The Longest Way to the Club

photo, group, albert jackson, fenny reitsma Albert and Fenny bring sun to the Corona terrace.

"Sydney has Five Chinatowns"

by Ric Erickson

Paris:– Thursday, 14. September:–  Relaxed in front of the TV–weather news because the Orange Alert was for the Mediterranean area, I hastily noted the non–threatening forecast for around here. Until the Bic pen stopped short I was cozily smug.

But that was then and now is not much later. I am writing this in mortal danger of electrocution. The sky outside is twisted and writhing and every 30 seconds somebody lets off a huge mega–flashbulb right outside my window. From the bathroom I can hear running, dripping, pouring water. Is it the begin of 40 days of torrential rain? Is it a forgotten Orange Alert? Slipped its moorings, drifted north a day early, a reality check to see if I'm paying attention?

The TV–weather Joe took care to say that Corsica got 6 months–worth of rain today – since yesterday? Was he hinting that this could be our fate too? If it wasn't such a cliché, I would write that it is a dark and stormy night even if it is a dark and stormy night.

Wait! Don't cancel your trip to Paris yet! On paper the weather futures for around here aren't too bad. Tomorrow, for example, is supposed to be somewhat sunny, ah, partly, semi, okay, in periods then. There's supposed to be a 50 kph wind from the north, rain and clouds to the west, to the east, to the south and – one would think – right here. But his weather map showed the sun playing peek–a–boo on Friday. With 24 degrees for a high, not too shabby.

Saturday alas, is where my pen ran dry. Again it is supposed to be semi–sunny without saying how, and with 22 for the high. Then on Sunday I think picnics should be transferred under cover because the chaos in the sky might be worse than predicted. Same temperature for the high so carrying a mickey of rum isn't strictly necessary.

The "Sydney has Five Chinatowns" Report

No good plan for the beginning of this 348th Café Metropole Club report comes handily to mind so I will turn off my head and just wale away at this sticky keyboard like the standard 20,000 monkeys in a room with oiled Underwoods and we'll see what comes out.

photo, drink of the weekDrinks group of the week.

First of course I had to go to the club. This was the usual healthy amble to the Métro and then the ride down to Odéon but most readers and members must know this already, so I'll skip it. I'll also leave out walking across the old Pont Neuf even though I really did. And I'll omit the usual comments about the state of traffic on the Quai de Louvre because everybody must be sick of it, including the drivers stuck in it today.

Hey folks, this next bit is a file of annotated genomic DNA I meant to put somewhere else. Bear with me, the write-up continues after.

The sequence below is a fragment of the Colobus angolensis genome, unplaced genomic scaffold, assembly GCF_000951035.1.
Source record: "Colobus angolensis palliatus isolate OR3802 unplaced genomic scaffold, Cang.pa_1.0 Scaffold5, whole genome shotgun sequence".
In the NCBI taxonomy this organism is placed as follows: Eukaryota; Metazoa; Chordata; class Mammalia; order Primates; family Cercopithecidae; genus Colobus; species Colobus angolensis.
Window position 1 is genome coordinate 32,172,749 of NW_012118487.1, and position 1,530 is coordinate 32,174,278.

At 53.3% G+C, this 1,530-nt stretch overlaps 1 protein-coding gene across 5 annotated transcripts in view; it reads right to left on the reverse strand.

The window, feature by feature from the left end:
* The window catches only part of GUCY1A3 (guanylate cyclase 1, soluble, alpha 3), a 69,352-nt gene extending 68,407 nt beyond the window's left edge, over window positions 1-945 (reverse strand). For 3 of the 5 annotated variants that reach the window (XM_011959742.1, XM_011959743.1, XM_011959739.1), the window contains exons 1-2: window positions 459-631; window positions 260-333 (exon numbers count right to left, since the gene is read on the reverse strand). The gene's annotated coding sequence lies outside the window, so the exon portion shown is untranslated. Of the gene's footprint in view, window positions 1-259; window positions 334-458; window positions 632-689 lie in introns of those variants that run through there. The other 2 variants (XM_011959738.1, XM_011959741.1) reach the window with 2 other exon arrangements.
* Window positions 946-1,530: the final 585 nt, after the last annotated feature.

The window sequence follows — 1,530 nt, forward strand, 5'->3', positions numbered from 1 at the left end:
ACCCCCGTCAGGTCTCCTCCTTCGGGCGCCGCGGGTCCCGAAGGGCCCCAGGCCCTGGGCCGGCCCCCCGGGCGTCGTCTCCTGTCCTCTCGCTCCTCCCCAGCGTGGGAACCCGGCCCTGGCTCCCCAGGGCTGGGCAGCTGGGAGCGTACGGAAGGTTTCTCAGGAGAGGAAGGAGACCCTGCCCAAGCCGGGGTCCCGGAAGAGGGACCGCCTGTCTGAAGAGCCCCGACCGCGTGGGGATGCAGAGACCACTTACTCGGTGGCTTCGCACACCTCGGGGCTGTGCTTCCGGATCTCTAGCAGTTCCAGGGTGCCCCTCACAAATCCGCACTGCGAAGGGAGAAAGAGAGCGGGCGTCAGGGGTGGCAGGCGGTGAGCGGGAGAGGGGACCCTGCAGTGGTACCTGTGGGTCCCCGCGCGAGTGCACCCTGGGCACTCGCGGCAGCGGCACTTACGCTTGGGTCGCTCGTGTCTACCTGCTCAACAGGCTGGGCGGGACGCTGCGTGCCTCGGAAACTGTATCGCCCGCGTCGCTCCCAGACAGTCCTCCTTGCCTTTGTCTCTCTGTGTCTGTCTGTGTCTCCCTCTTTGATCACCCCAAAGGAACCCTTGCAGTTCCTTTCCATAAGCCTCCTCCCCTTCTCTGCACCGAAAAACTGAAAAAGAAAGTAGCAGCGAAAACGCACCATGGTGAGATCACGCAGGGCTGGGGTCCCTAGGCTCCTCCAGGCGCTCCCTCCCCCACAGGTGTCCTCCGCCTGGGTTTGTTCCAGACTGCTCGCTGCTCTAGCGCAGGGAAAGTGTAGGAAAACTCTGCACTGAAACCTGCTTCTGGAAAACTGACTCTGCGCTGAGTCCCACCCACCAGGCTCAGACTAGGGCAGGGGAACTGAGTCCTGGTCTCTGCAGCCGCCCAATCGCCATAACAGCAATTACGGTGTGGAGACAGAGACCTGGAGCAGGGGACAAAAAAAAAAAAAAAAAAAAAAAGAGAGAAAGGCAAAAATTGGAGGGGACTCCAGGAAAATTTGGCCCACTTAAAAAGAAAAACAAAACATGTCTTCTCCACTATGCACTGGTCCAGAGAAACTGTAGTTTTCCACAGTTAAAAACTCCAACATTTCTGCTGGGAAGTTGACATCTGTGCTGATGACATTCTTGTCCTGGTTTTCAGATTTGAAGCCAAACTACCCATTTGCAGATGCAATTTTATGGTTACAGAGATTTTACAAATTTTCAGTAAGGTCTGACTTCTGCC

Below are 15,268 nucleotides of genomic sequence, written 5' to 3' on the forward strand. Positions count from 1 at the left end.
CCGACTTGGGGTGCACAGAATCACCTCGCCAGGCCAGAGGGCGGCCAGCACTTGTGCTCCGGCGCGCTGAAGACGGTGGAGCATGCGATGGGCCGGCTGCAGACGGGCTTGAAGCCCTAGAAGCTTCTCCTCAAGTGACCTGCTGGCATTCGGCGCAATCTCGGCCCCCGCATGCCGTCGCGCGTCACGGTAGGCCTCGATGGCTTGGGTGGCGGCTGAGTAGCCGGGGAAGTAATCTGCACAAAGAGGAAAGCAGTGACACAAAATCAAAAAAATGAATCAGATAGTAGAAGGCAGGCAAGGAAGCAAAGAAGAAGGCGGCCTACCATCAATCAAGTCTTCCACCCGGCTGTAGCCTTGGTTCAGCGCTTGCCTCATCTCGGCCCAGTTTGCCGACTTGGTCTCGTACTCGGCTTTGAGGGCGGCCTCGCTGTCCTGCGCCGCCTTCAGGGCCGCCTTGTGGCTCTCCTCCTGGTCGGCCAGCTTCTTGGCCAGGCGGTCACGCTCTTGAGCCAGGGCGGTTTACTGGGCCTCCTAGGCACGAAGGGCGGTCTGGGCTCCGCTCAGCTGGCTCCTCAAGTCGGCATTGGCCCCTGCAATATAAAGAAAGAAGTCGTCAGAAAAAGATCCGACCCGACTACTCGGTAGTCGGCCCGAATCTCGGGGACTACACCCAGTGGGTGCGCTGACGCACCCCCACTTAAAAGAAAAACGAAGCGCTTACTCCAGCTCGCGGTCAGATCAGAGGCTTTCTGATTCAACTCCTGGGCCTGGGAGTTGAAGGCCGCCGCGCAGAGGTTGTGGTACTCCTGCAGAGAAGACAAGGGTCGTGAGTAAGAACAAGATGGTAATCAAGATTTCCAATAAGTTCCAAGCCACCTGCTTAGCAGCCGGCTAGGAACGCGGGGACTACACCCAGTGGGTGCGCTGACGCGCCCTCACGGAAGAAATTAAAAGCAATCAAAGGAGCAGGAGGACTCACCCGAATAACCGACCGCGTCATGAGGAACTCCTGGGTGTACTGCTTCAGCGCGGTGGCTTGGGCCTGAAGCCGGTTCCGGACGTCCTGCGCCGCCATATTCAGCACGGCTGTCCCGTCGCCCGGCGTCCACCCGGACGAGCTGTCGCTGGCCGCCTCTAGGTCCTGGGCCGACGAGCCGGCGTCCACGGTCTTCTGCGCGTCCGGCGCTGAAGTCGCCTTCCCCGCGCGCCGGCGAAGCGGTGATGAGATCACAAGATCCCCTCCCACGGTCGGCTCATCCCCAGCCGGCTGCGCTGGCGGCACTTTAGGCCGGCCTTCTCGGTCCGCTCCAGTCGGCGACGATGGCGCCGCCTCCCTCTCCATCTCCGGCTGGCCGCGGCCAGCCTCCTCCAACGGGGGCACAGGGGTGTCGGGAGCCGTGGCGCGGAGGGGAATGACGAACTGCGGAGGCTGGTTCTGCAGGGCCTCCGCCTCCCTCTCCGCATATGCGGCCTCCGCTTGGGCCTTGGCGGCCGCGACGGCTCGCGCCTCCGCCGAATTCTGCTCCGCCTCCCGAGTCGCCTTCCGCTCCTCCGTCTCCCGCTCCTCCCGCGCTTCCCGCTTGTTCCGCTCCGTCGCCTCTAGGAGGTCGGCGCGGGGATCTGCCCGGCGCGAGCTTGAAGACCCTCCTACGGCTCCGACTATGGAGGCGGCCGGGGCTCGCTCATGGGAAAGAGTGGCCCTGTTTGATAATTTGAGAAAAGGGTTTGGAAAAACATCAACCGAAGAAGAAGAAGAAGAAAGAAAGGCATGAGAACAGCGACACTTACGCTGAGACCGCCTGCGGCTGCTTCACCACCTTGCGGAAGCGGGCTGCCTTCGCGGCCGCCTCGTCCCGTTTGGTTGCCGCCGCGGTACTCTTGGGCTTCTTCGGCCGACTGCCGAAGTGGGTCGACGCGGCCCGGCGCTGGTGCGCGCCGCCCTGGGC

The cafés and fastfood joints along the way were as they always are and the pet shop still stinks. For a change there were folks on the Corona's terrace eating something. Why today of all days? I went in and everything was the same. Smells of burnt cheese and uncooked frites no different from any other Thursday. The grande salle 90 percent empty, 10 percent full of more people waiting for their brunt cheese and frites. The routine, eh?

But the familiar is comfy so I took over the club's exclusive area and did the things I usually do and after I finished I got out today's Le Parisien and gave it a fair scan. A bunch of the usual blah–blah until page 6 and its story about the Château du Chaos. This is some guy's estate that he has turned into a trash happening, complete with a 9/11 replica, a crashed and burned helicopter and portraits of the world's madmen. It looks like the worst junkyard you have ever seen.

photo, waiter, terrace, beer Classic terrace photo of the week.

All of this is in the centre of some small picturesque French village and his neighbours are not amused, not even after 20 years of ever more and better. The mayor went to court to put an end to it, but the paper's story seems to say the guy can stay there, if he pays a fine of 200,000€. What for the paper doesn't say, except that Thierry Ehrmann is a milliardaire punk, living a vie folle.

It restored my faith in France. The rest of the news was pretty ordinary and silly and I was interrupted 75 minutes later by a gentleman asking me if I was me, if this was it, and so on. Of course, I said. Who else? Well, he didn't notice throngs of members carousing, so he wondered. I was wondering too.


Members can join the club any way they want to. They can sit in the bar of the café for 75 minutes duing a meeting and it's no twist of my nose. Would I have read about the Château du Chaos otherwise? But it turned out that member Roy Trew had been a bit vague, so new members Fenny Reitsma and Albert Jackson from Sydney Australia took a chance and scored a bingo, me.


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